Troubling Forecast on Deficits Looms over Federal Science and Technology Initiatives

President Barack Obama and other elected officials have demonstrated a strong commitment to driving economic growth with science and technology, but federal deficits could create intense pressure to cut spending in the years ahead, speakers told a AAAS audience.

Douglas Elmendorf, director of the Congressional Budget Office, warned that projected budget deficits, along with growing financial obligations for such programs as Social Security and Medicare, could leave science and other discretionary programs fighting for a shrinking pool of discretionary funds.

“The [federal budget] gap is so large as to be unsustainable,” Elmendorf said at the recent AAAS Forum on Science & Technology Policy. “It cannot persist forever the way it looks that it will under current policies. And the longer it persists, the more drag it creates on people’s income and the greater the risk it creates of a government-centered financial crisis.”

Elmendorf’s talk set a sobering mood for the discussion that also included Roger Beachy, director of the new National Institute of Food and Agriculture (NIFA) at the U.S. Department of Agriculture, and Patrick J. Clemins, director of the AAAS R&D Budget and Policy Program.

Douglas Elmendorf
Douglas Elmendorf

Beachy detailed the Obama administration’s effort to use NIFA to address a range of challenges—climate change, bio-energy, food safety, nutrition, and global food security. And Clemins used the proposed fiscal year 2011 budget to demonstrate how the administration is seeking to pursue its ambitious goals while maintaining a freeze on discretionary spending.

The AAAS Forum on Science & Technology Policy celebrated its 35th year with an event that attracted more than 500 U.S. and foreign leaders from government, education, and business to Washington, D.C., on 13-14 May. They heard top policy experts talk on a range of critical issues, including the challenge of managing research universities in times of economic turmoil; building a stronger culture of innovation; science and technology in national security; and the impact of science and technology on society. The Forum was organized by AAAS Science and Policy Programs.

The panel discussion, “The Macro-Economic Horizon: U.S. and Global Outlooks,” followed a keynote address by White House science adviser John P. Holdren and a talk by Linda Katehi, chancellor at the University of California at Davis. Holdren discussed Obama’s deep commitment to science and technology, including the impressive team of science leaders appointed to positions in the administration. Katehi detailed how declining state support for public research universities is forcing debilitating service cuts and soaring tuition costs that are making higher education unaffordable for many families.

Clemins: R&D Shifts to Match Priorities

Patrick J. Clemins
Patrick J. Clemins

Funding is already a challenge in much of the federal research and development realm because Obama has frozen non-security discretionary spending for three years, said Clemins, who heads AAAS’s non-partisan R&D analysis program. For fiscal year 2011, Obama has proposed a slight decrease in R&D funds. But within the R&D investment portfolio, Clemins said, the White House is increasing funds for priority programs and cutting funds elsewhere.

The total budget proposed for 2011 is $3.8 trillion; of that, about a third—$1.3 trillion—would be deficit spending. The total discretionary budget would be $1.3 trillion, up 0.3% from 2010; the total non-defense budget is $532 billion, up 1.4%. Key objectives for the administration’s budget are to re-energize the economy and to create economic and job growth with a range of programs, including small business initiatives and investments in science and basic research.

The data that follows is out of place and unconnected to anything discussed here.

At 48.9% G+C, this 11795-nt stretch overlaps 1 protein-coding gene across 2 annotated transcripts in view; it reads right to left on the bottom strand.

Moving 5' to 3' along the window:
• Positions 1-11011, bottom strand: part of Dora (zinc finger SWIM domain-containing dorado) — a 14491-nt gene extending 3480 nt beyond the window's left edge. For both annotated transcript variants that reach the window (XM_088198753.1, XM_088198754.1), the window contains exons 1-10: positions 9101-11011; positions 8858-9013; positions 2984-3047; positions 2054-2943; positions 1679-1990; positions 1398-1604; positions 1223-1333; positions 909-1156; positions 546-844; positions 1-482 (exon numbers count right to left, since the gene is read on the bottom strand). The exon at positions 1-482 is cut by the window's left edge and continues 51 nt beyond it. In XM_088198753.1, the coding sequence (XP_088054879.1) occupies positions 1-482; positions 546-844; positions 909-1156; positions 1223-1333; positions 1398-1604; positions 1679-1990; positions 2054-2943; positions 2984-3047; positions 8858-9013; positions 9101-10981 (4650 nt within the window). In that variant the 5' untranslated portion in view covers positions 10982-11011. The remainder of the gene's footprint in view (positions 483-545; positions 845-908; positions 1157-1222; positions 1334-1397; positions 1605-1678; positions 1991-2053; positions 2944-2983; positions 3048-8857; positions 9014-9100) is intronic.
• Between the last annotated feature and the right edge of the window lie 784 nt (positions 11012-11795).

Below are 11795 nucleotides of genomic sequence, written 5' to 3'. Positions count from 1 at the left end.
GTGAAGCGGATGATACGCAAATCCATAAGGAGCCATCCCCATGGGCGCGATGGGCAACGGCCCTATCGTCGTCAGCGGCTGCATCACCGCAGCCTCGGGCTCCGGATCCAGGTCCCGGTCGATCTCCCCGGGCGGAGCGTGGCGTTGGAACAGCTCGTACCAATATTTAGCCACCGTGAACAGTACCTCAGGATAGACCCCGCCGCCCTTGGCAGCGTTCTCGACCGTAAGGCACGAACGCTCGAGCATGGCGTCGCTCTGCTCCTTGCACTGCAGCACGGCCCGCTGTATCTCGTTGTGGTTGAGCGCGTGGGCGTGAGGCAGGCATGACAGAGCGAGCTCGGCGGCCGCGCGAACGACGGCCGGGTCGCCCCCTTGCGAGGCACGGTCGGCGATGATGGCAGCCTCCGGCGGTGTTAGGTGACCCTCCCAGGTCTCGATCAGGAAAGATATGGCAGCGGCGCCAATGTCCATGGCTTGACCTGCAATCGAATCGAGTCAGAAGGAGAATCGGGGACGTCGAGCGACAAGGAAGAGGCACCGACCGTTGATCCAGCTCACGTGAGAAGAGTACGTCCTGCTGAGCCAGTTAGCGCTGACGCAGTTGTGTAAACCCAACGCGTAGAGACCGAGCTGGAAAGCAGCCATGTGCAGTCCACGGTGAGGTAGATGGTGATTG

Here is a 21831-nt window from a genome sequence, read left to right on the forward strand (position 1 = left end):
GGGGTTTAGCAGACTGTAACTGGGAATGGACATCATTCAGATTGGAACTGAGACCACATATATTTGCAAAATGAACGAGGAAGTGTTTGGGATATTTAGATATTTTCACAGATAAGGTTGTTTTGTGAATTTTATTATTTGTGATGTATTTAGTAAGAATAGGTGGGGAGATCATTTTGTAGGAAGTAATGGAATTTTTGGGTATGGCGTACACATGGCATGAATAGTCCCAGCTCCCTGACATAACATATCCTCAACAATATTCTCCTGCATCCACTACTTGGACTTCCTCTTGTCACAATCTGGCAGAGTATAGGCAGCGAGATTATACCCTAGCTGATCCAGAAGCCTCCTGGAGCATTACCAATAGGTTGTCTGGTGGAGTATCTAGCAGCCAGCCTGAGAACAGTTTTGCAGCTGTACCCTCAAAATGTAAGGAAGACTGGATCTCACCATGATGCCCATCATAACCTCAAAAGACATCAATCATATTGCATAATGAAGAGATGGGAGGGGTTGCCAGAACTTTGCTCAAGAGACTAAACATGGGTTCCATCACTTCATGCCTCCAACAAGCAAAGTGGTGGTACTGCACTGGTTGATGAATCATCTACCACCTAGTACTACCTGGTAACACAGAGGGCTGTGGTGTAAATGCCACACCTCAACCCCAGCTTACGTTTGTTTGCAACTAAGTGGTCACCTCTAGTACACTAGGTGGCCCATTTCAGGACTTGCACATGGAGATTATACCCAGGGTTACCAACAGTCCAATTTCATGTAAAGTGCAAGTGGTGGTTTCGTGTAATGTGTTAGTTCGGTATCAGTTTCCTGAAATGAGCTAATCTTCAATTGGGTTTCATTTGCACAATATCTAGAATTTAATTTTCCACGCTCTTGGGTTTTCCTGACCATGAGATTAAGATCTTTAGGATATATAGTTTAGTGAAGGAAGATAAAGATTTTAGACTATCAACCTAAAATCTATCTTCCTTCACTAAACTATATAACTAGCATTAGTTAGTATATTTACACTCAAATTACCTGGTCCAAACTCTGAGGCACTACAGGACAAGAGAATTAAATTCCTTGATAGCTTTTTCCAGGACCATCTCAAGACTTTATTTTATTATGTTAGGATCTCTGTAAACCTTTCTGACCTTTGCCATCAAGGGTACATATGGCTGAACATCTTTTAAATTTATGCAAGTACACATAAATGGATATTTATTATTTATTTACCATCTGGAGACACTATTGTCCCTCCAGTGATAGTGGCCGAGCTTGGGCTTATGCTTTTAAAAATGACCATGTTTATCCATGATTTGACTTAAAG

To understand the R&D landscape, Clemins said, one has to understand the pattern of shifts that the White House has proposed for the 2011 budget year.

Total R&D spending would be $148.1 billion, down 0.3% from the current year. Within the R&D portfolio, basic and applied research would rise slightly; development would decline. Non-defense R&D would rise 5.9%, but defense R&D would decline 4.8%.

Funding would increase for clean energy R&D in the Department of Energy; for the National Institutes of Health; the USDA’s Agriculture and Food Research Initiative; and for basic research at the Department of Defense. There also would be a small increase for science, technology, engineering and mathematics education.

Meanwhile, Clemins’ analysis shows, overall R&D funding for defense and justice would decline. Investment in Department of Defense applied research and development programs, fossil and nuclear energy research at the Department of Energy, and the Department of Homeland Security is expected to shrink as well.

Case in Point: National Institute of Food and Agriculture

Roger Beachy
Roger Beachy

NIFA is, in many ways, representative of the Obama administration’s ambitions for science.

The U.S. Department of Agriculture (USDA) was, in the past, an important science agency, Beachy said, and under the direction of Secretary Tom Vilsack, its science mission is being renewed. Many of its strategic goals have a science component: help promote agriculture production and biotechnology exports as America works to increase food security; ensure that all of America’s children have access to safe, nutritious, balanced meals; help rural communities build prosperity so they are self-sustaining and economically thriving; ensure that U.S. national forests and private working lands are conserved, restored, and made more resilient to climate change.

In that context, Beachy said, the role of NIFA “is to support research, extension, and education, and bring focus to meet society’s grand challenges.”

NIFA is especially focused on five areas: climate change; bioenergy; food safety; nutrition and childhood obesity; and global food security. It is seeking to broaden scientific involvement in that effort and to bring a new generation of scientists to the agricultural mission, he said.

NIFA’s competitive grant program, the Agriculture and Food Research Initiative, is a critical tool in that effort. Its budget grew from $201.5 million in the 2009 budget year to $262.4 million in the current year; Obama is requesting a 62% increase to $426 million for 2011.